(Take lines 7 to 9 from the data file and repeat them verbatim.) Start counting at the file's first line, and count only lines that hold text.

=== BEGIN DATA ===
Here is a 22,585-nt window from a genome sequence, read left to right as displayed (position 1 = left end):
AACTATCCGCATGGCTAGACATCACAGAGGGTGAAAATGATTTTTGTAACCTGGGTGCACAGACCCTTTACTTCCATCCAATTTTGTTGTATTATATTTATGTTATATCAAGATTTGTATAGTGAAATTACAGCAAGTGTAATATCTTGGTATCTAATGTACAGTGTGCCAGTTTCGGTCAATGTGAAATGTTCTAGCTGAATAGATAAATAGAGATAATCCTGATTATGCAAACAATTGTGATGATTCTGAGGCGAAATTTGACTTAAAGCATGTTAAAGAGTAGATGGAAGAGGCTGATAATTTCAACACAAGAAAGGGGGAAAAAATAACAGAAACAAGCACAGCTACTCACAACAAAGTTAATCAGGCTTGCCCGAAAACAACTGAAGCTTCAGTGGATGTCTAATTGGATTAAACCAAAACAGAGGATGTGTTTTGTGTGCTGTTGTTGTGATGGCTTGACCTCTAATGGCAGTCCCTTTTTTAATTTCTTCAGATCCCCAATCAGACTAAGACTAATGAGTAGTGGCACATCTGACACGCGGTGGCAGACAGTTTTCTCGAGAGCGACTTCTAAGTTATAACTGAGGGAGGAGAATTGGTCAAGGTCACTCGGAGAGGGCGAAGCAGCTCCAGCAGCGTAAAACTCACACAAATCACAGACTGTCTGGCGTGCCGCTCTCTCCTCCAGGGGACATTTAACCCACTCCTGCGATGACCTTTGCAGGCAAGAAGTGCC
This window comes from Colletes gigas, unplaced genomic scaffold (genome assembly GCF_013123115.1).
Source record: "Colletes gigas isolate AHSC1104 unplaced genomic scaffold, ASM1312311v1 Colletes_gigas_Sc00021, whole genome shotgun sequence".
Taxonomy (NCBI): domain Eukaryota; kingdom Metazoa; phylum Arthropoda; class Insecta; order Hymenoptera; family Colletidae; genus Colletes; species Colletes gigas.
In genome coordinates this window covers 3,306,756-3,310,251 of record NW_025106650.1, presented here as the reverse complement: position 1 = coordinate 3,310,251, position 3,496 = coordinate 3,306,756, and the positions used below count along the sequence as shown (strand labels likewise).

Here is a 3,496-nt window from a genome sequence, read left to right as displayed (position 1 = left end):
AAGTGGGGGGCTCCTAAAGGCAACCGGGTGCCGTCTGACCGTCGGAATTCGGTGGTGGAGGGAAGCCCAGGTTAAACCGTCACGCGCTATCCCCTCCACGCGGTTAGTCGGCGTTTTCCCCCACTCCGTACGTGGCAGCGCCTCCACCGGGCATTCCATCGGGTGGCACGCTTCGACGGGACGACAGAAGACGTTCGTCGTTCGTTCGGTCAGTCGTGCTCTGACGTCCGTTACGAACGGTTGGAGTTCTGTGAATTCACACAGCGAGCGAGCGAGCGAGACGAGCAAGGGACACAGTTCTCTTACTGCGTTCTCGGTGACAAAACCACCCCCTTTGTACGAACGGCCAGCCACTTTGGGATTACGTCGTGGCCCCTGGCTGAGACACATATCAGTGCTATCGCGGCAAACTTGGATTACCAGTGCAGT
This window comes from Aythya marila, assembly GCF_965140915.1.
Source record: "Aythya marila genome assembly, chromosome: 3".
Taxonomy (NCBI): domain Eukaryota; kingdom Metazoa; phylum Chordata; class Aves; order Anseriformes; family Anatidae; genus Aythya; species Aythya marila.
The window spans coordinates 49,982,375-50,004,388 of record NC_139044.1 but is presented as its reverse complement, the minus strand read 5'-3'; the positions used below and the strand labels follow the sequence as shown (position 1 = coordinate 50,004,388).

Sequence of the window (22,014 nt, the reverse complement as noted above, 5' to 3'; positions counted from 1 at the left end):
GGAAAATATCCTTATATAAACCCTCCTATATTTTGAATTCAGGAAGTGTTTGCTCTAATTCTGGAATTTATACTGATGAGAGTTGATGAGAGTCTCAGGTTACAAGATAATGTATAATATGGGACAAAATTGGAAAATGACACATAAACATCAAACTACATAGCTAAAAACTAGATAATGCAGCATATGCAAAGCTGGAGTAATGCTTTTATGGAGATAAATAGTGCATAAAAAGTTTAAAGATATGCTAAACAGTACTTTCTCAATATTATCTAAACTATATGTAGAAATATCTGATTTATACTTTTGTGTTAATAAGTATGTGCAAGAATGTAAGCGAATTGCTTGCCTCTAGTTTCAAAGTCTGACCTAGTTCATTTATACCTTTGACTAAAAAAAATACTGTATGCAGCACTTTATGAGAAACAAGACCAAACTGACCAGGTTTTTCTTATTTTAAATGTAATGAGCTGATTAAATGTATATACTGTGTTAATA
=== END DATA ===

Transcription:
Here is a 3,496-nt window from a genome sequence, read left to right as displayed (position 1 = left end):
AAGTGGGGGGCTCCTAAAGGCAACCGGGTGCCGTCTGACCGTCGGAATTCGGTGGTGGAGGGAAGCCCAGGTTAAACCGTCACGCGCTATCCCCTCCACGCGGTTAGTCGGCGTTTTCCCCCACTCCGTACGTGGCAGCGCCTCCACCGGGCATTCCATCGGGTGGCACGCTTCGACGGGACGACAGAAGACGTTCGTCGTTCGTTCGGTCAGTCGTGCTCTGACGTCCGTTACGAACGGTTGGAGTTCTGTGAATTCACACAGCGAGCGAGCGAGCGAGACGAGCAAGGGACACAGTTCTCTTACTGCGTTCTCGGTGACAAAACCACCCCCTTTGTACGAACGGCCAGCCACTTTGGGATTACGTCGTGGCCCCTGGCTGAGACACATATCAGTGCTATCGCGGCAAACTTGGATTACCAGTGCAGT
This window comes from Aythya marila, assembly GCF_965140915.1.